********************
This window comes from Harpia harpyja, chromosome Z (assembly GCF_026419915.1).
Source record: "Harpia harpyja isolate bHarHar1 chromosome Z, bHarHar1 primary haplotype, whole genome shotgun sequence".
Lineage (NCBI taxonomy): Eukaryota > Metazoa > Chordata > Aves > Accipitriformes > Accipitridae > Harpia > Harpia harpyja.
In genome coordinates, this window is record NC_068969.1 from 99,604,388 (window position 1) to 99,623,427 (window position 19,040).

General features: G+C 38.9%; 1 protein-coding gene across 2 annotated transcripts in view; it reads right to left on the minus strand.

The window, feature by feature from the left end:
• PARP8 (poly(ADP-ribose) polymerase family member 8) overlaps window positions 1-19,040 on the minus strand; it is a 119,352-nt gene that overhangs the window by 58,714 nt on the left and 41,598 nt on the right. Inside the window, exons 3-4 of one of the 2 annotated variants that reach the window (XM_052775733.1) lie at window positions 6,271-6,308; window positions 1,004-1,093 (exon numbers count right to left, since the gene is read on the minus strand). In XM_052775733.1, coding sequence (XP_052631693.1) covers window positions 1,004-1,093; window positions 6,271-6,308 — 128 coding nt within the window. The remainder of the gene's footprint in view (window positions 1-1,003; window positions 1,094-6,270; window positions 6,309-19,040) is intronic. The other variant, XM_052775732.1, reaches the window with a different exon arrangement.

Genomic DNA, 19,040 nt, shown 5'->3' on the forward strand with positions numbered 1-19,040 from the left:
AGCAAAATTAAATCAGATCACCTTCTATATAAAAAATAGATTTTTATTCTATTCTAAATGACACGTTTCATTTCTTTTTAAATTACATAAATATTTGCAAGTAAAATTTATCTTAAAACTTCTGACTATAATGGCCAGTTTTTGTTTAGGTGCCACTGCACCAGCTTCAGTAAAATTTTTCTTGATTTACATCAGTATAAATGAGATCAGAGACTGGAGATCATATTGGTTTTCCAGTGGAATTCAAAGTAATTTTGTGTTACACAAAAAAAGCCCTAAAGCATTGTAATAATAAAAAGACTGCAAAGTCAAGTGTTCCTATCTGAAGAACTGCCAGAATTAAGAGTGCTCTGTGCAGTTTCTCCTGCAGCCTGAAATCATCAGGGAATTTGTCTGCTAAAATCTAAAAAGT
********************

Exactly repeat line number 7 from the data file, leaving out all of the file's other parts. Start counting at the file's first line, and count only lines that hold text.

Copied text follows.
• PARP8 (poly(ADP-ribose) polymerase family member 8) overlaps window positions 1-19,040 on the minus strand; it is a 119,352-nt gene that overhangs the window by 58,714 nt on the left and 41,598 nt on the right. Inside the window, exons 3-4 of one of the 2 annotated variants that reach the window (XM_052775733.1) lie at window positions 6,271-6,308; window positions 1,004-1,093 (exon numbers count right to left, since the gene is read on the minus strand). In XM_052775733.1, coding sequence (XP_052631693.1) covers window positions 1,004-1,093; window positions 6,271-6,308 — 128 coding nt within the window. The remainder of the gene's footprint in view (window positions 1-1,003; window positions 1,094-6,270; window positions 6,309-19,040) is intronic. The other variant, XM_052775732.1, reaches the window with a different exon arrangement.